These are the list of takeaways from the early growth hacking techniques.
Dropbox offered 250mb of extra storage space to any user who invited a friend — if said friend created an account. This incentive got the signups to soar by 60% almost overnight. Each new user cost Dropbox only 500mb of disk space. Talk about a low cost of acquisition!
The almighty hack that fired up Airbnb’s growth: the genius Craigslist API reverse engineering hack. In other words, this solution allowed Airbnb users to cross-post their listings on Craigslist, giving them access to the huge user base already existing.
An investor suggested putting the text “PS I love you. Get your free E-mail at Hotmail” at the bottom of every e-mail sent from their platform — it may seem corny, but it was the first of a now very common practice. Take the examples of “Sent from my iPhone” or “Sent from my Blackberry”.
Instead of handing out free storage, PayPal used a mind-blowing hack… They actually paid users to sign up. Every time a friend you referred created an account, both you and your friend would receive $10. As they understood that their customer lifetime value was greater than $20, so it made perfect sense to invest in their own referral system.
They gave customers something they unconsciously were already looking for: social interaction and a place to share their photos rather than canny tweets.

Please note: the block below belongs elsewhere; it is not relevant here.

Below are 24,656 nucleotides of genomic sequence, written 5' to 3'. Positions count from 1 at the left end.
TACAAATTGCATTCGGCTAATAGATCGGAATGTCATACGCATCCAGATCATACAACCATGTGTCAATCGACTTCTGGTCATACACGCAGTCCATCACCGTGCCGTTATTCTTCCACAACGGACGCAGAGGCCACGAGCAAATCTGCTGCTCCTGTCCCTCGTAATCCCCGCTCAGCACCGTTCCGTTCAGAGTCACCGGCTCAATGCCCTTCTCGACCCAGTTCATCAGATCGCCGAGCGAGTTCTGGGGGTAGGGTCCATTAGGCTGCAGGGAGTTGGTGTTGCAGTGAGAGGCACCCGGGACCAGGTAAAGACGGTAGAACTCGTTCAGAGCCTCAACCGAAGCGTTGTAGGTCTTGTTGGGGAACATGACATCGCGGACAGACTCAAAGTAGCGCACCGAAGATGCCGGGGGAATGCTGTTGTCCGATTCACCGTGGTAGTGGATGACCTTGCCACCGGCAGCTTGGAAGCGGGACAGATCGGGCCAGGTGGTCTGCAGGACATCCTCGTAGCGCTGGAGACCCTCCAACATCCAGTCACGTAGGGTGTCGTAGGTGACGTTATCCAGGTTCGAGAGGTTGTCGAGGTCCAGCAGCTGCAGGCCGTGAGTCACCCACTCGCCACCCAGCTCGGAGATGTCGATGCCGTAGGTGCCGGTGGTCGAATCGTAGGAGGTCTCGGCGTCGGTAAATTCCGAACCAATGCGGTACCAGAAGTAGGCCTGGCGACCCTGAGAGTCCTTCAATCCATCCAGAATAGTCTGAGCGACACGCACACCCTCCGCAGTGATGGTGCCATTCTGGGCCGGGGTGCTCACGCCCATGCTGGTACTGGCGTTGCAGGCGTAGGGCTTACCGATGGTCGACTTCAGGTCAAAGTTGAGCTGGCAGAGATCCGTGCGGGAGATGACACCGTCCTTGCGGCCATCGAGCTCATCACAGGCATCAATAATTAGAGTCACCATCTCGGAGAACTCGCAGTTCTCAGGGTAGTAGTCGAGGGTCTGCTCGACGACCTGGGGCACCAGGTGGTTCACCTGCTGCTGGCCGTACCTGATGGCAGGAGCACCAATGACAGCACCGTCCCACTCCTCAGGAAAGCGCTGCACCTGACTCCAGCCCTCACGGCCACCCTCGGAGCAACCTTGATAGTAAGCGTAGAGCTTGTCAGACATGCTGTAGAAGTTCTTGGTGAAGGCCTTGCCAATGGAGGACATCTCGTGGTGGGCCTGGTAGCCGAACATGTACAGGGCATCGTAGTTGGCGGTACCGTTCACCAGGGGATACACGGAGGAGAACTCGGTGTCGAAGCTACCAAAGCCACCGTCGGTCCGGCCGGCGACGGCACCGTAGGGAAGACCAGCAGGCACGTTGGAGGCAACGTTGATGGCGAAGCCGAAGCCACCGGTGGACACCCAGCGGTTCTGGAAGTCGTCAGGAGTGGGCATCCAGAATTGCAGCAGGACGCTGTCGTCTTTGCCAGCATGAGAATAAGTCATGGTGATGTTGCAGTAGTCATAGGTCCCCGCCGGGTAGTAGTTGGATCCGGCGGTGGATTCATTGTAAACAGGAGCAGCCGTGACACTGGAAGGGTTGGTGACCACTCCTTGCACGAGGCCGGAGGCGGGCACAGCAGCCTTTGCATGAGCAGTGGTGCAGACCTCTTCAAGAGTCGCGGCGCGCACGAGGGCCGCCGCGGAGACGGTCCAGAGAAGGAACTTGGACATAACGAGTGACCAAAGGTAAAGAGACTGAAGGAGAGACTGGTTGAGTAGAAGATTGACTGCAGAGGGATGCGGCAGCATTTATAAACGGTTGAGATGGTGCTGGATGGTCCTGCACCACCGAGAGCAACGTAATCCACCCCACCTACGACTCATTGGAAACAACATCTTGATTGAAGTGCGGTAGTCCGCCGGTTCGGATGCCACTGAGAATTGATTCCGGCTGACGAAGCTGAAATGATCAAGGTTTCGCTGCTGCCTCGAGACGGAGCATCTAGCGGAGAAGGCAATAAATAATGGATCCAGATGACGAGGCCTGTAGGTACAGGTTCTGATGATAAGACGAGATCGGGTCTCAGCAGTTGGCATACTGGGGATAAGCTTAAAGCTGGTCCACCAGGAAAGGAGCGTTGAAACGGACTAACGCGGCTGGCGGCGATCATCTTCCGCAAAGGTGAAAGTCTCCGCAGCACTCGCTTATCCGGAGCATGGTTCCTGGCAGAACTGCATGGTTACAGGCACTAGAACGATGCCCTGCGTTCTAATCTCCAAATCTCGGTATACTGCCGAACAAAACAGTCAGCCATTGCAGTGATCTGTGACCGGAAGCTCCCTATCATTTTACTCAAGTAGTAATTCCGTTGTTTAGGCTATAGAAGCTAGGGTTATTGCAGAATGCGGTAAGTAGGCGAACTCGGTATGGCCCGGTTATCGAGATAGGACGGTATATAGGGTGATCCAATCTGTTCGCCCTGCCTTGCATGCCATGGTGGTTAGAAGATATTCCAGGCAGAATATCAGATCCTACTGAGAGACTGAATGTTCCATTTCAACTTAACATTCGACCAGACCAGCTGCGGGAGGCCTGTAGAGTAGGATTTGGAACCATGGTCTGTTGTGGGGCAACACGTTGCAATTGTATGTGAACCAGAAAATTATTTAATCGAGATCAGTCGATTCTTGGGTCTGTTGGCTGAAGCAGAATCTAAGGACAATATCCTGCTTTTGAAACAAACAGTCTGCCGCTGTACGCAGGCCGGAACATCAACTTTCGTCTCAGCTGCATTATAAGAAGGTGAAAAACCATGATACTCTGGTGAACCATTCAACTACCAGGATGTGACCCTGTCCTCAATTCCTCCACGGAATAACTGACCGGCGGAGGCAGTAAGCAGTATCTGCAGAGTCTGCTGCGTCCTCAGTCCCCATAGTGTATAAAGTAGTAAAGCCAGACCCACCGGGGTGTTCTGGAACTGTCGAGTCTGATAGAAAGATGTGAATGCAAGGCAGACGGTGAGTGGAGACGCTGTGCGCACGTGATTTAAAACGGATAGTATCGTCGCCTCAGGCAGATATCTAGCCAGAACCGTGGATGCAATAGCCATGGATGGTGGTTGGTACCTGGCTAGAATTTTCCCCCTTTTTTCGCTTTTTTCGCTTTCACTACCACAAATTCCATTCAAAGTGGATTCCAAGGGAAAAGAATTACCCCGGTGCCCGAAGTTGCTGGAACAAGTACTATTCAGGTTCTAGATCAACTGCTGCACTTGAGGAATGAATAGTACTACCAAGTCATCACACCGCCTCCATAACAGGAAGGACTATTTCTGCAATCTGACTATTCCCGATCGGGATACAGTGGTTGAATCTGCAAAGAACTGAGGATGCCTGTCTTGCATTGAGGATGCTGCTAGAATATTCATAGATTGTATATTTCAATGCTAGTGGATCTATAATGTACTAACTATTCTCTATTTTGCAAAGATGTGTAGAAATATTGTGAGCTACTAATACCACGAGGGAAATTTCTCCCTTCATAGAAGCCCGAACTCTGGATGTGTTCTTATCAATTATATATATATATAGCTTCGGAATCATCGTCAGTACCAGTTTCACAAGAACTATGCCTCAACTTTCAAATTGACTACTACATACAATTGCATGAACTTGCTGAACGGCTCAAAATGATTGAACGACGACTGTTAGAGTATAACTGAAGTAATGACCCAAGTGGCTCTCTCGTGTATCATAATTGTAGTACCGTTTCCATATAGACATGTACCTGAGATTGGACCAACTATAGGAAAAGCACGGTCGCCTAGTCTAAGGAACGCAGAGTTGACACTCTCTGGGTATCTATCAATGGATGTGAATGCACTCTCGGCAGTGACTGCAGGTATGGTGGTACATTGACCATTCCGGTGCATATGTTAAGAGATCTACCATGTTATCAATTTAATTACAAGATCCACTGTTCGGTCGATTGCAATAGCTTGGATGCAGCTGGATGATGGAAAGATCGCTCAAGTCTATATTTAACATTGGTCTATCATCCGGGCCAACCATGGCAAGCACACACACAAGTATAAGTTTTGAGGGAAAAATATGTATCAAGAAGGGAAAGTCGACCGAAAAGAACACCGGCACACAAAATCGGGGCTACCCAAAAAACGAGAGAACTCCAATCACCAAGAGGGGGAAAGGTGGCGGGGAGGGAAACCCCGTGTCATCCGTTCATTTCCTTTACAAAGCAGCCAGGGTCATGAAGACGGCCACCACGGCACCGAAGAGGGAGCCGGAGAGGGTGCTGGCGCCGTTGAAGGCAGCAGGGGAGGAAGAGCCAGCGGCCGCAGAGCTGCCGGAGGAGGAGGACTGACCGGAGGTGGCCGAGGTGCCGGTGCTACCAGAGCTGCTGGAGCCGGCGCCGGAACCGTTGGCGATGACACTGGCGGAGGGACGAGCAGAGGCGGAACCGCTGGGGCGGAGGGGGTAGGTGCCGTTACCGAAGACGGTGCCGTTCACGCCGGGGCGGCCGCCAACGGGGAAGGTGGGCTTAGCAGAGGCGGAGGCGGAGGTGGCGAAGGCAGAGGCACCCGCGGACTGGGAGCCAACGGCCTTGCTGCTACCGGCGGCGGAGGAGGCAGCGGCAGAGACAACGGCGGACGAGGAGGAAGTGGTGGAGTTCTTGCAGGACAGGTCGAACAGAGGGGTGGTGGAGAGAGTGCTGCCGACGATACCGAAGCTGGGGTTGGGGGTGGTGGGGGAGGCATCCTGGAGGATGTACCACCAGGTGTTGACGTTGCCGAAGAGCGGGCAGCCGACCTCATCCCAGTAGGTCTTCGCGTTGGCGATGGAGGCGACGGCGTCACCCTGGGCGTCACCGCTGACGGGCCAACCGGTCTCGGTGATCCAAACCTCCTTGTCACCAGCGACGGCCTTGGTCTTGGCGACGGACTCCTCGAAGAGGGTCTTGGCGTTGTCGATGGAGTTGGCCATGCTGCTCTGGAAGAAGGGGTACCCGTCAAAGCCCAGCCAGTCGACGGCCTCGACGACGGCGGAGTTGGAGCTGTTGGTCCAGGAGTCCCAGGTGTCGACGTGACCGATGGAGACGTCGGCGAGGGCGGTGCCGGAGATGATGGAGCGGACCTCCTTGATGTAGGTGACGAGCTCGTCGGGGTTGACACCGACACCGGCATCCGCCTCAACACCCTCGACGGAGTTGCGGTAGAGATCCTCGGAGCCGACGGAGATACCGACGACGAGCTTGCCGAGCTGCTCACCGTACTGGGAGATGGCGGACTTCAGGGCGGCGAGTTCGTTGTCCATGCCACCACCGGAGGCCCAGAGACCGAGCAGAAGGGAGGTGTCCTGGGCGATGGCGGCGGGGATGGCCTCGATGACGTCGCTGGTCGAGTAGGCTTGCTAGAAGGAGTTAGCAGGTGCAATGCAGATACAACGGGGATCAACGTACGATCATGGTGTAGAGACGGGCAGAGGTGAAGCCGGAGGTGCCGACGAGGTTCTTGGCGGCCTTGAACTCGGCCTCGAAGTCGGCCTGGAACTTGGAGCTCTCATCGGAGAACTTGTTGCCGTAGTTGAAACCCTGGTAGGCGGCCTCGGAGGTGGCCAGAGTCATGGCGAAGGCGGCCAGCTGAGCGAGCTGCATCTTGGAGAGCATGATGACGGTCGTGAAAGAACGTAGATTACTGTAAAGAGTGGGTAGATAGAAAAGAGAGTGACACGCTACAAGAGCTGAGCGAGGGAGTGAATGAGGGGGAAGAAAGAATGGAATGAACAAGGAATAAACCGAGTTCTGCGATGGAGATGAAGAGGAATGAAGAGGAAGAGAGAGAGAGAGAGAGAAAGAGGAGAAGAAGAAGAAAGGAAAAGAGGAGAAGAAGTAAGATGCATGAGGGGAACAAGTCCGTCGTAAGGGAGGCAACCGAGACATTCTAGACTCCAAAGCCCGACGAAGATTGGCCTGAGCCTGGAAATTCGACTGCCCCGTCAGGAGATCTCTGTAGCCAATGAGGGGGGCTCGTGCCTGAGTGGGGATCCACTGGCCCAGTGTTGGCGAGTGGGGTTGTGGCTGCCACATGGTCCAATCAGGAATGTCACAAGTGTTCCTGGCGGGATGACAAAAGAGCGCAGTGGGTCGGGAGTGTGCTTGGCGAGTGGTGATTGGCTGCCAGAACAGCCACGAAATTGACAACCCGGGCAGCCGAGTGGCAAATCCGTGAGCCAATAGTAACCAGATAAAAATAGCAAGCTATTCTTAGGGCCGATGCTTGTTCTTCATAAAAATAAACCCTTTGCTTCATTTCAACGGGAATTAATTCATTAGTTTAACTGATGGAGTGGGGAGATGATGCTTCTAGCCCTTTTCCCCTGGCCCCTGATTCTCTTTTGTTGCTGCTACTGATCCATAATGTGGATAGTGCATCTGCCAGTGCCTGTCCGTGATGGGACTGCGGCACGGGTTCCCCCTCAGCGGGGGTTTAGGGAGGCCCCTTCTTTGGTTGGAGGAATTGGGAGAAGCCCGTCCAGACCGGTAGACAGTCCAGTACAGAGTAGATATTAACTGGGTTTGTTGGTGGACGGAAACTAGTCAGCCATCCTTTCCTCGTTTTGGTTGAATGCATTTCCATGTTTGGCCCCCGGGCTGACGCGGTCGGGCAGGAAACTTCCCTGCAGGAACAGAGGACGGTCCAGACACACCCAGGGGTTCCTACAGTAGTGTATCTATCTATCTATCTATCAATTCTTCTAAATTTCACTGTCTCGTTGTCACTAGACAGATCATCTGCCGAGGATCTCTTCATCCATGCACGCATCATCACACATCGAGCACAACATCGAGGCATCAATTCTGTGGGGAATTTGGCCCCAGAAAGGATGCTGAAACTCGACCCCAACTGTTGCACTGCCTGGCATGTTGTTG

They chose a new location-based on elements such as nightlife, events, weather, and the current availability of taxi services. By doing so, they guaranteed that there was a market need such as in San Francisco and Chicago where hailing a cab at night could be a big pain.
Besides offering a great product for networking and finding jobs that resonated with professionals right away, LinkedIn enabled users to create public profiles that search engines would index. In other words, users would show up organically in search results and could get listed on the front page of Google without having to pay for it.
YouTube implemented one of the greatest hacks: they created a system simple enough for average people to upload and embed videos wherever they wanted. The platform quickly became the place of choice for people to host videos they displayed on other sites. And, of course, each of these videos linked back to their platform.
Dollar Shave Club 🔗︎
What else? They invested in video marketing. This is a smart move considering that almost half of the online activities involve videos (they’re also the format the most shared on social media). The video received multiple awards and transformed a boring topic: shaving, into a hilarious story using sarcasm, stereotypes, and other brand references.
For Slack, early growth came primarily through creating a market where there really wasn’t one. They decided to sell a solution to a problem people didn’t know they had. With scalable releases, they insured the development of a product that was needed.